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John White and Dorchester

Dorchester was a small and not very distinguished market town at the start of the 17th century. It was, however, the richest place in Dorset, partly due to the three summer fairs and a winter fair that attracted traders and purchasers from miles around.

Dorchester attracted people of all types. Some lived on the wrong side of the law. Some lived in poverty, through no fault of their own or through drink or vice (or one caused by the other). There were local worthies who made their money from trade, whose status and fortune depended on the status quo. And then there were the middle-of-the-road types who just wanted to earn a living, live a quiet life and enjoy themselves.

Into this mix in 1606 walked the Reverend John White, Minister of God, Puritan and preacher.

John White's sermons made it very clear where he stood. Anti-puritan feeling surfaced, supporters of the 'old religion' were hostile, some people felt their prosperity threatened if Dorchester followed this Puritan. Matthew Chubb, a wealthy local worthy, bailiff of the town and Member of Parliament, was said to have offered one hundred pounds to get White away from Dorchester. None of this affected John White. He was a man of God on a mission - and he did have supporters in the town.

Far left:- List of incumbents of Holy Trinity Church, Dorchester, Dorset given by the people of Massachusetts

Above:- entry for Revd. John White

Then, on 6 August 1613, there was a fire. By good fortune - or a miracle - only one person died, but a lot of damage was done. John White, and others, saw this as a sign from God : a 'fire from heaven'. It was punishment for Dorchester's ungodly way of life. John White preached repentance from sin, a Puritan faith and compassion for other people. The obvious misery of so many people made homeless by the fire reinforced the sermons. And people (albeit not everyone) said 'Amen' and responded. Some of the town leaders met with their Rector and planned a path to turn Dorchester into a godly, charitable and sober place, an example to all. John White soon became a dominant figure in the town. 

Within a few years, there were great reforms in Dorchester. Local government and law enforcement was much improved, with benefits to all. But the biggest improvements were in social welfare. These included :

  • A huge increase in poor relief
  • A new Hospital 'for the setting of poor children to work' (i.e. training in a trade)
  • Improved care for the sick and elderly
  • Greater educational opportunity
  • Almshouses opened (Nappers Mite for men, Whetstone's for married couples) or re-endowed (Margaret Chubb's for women).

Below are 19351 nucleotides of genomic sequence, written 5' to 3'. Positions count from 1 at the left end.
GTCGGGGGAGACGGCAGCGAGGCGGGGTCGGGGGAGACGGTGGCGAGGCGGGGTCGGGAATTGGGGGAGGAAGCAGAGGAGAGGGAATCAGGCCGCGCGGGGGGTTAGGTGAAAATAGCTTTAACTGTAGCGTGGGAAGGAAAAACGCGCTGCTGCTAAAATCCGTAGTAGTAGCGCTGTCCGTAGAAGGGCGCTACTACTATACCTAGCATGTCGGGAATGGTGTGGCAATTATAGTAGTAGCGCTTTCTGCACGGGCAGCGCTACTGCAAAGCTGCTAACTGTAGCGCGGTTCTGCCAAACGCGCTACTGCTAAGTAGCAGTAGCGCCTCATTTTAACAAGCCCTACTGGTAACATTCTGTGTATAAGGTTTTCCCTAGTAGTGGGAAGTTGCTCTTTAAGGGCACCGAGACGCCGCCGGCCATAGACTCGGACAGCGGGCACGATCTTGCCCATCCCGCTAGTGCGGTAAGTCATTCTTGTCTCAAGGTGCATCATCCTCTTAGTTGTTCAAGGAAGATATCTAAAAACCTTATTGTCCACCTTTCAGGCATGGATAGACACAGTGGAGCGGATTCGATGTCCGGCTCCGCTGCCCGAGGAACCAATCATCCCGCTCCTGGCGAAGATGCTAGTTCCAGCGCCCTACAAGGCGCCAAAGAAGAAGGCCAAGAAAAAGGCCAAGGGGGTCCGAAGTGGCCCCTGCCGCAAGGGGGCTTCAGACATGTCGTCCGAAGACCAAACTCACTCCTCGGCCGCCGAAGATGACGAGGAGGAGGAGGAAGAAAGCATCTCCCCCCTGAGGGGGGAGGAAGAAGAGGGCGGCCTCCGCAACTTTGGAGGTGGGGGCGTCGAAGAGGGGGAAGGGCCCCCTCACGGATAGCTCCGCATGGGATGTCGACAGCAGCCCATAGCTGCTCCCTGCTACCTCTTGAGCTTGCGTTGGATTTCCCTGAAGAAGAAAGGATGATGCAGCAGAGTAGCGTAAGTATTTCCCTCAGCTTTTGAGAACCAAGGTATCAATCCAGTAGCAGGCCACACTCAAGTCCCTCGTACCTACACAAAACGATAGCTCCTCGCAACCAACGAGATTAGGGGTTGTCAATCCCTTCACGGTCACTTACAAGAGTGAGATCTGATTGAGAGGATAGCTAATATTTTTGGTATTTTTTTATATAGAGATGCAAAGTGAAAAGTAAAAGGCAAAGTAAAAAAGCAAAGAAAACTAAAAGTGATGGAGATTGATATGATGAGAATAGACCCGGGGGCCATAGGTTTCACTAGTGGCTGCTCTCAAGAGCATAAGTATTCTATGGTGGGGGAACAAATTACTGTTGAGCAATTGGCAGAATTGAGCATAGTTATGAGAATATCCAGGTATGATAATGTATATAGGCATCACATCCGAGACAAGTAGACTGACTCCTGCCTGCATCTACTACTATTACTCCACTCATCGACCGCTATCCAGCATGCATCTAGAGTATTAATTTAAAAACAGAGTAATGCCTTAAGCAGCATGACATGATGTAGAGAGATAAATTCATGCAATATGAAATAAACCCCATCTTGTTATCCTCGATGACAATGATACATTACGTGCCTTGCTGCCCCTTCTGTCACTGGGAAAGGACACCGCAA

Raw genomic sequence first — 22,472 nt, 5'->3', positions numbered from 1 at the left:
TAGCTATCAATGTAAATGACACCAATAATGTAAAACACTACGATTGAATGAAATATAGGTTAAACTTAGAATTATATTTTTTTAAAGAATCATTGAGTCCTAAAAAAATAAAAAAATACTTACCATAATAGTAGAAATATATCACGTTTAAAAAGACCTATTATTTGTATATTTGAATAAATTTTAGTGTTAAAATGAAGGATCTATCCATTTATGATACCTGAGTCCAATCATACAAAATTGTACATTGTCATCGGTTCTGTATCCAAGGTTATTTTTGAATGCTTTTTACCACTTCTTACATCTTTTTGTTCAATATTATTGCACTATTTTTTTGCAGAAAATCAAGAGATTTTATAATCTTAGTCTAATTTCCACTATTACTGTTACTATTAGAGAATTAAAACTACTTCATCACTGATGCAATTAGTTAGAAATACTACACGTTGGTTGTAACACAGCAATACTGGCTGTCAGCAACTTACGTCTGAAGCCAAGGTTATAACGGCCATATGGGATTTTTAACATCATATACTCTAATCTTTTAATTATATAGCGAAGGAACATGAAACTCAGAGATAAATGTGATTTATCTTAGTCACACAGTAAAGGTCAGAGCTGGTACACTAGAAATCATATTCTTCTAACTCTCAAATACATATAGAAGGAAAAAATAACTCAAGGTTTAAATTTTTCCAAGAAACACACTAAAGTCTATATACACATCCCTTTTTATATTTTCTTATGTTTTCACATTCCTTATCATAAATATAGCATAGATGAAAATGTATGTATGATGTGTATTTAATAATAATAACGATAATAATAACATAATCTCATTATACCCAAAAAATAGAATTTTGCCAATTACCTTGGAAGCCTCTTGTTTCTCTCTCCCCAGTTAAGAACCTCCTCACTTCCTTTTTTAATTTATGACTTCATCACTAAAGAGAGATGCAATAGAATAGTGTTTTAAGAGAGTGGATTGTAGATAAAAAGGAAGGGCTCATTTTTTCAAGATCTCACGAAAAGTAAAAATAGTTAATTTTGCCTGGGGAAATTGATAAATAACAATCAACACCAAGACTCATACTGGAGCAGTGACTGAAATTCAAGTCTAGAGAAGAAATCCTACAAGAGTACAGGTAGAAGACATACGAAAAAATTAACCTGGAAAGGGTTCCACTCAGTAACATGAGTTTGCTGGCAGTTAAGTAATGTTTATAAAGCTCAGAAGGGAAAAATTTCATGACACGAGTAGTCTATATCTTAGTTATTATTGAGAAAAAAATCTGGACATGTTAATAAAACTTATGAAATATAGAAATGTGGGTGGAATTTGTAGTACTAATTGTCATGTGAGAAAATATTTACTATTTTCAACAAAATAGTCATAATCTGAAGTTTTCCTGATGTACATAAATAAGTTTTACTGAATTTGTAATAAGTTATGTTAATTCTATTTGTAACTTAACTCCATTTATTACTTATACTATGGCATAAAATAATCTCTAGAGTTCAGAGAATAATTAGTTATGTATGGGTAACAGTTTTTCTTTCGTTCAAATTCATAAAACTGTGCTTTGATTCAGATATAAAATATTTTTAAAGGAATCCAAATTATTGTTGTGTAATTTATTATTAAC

Dorchester was 300 years ahead of its time in its social welfare programme. 

All this cost money, of course. However, the money was found. Parish rates were doubled. There was a huge rise in private charitable giving. Collections at church services on 6 August (to celebrate Dorchester's deliverance from the great fire) and 5 November (to celebrate England's deliverance from the Gunpowder Plot) produced large sums for worthy causes. And then there was the Brewhouse ....

A municipal brewery was the answer to the problem of what to do with the money raised for social welfare until it was needed. Traditionally, it would have been lent to local businessmen as an investment. However, this did not have the security that the town leaders wanted. So the money was used to build a brewery. Beer was drunk for pleasure and health - water was often unhealthy in those days. It was a good investment. Profits from the Brewhouse funded the charitable institutions, poor relief and public works. 

St Peter's Church

John White is buried in the Porch

Dorchester soon became the most benevolent town in England. Large sums of money were given to other towns in distress. Bridport, Cambridge, Bere Regis, Shaftsbury, Taunton and Yeovil are just examples of places that benefited from the generosity of the people of Dorchester. Even a second fire in 1623 did not reduce charitable giving. Indeed, the funds set up in the previous 10 years were now so well managed that relief for people made homeless or impoverished by the fire was quick and effective.

The Civil War inevitably disrupted life in Dorchester. In spite of its Puritan support for Parliament, morale fell and Dorchester surrendered without a fight to Royalists troops in 1643. John White fled to London where he took care of a parish and took part in the Westminster Assembly of Divines. However, Dorchester's Puritan ideals resurfaced. John White returned in 1648, although with less influence. The Brewhouse was rebuilt. Social welfare projects were restarted. Some even went beyond the pre-war programmes - from 1646, Dorchester had a rudimentary local health service when it paid local medical practitioners to treat poor patients. 

John White died in 1648. However, the reforms that he instituted lived on for a while. Dorchester remained a godly town, giving generously to social welfare, until after the restoration of the monarchy in 1660. Some of John White's changes lasted until nearly the end of the century. But by then, inertia, complacency, conformity, ambition and the lure of the world had snuffed out the reforming flame lit by the fire from heaven. Even the Brewhouse had run down and could not support social welfare. 

Dorchester had returned to being a small and not very distinguished market town. 

See a timeline of the main events in Dorchester during John White's time.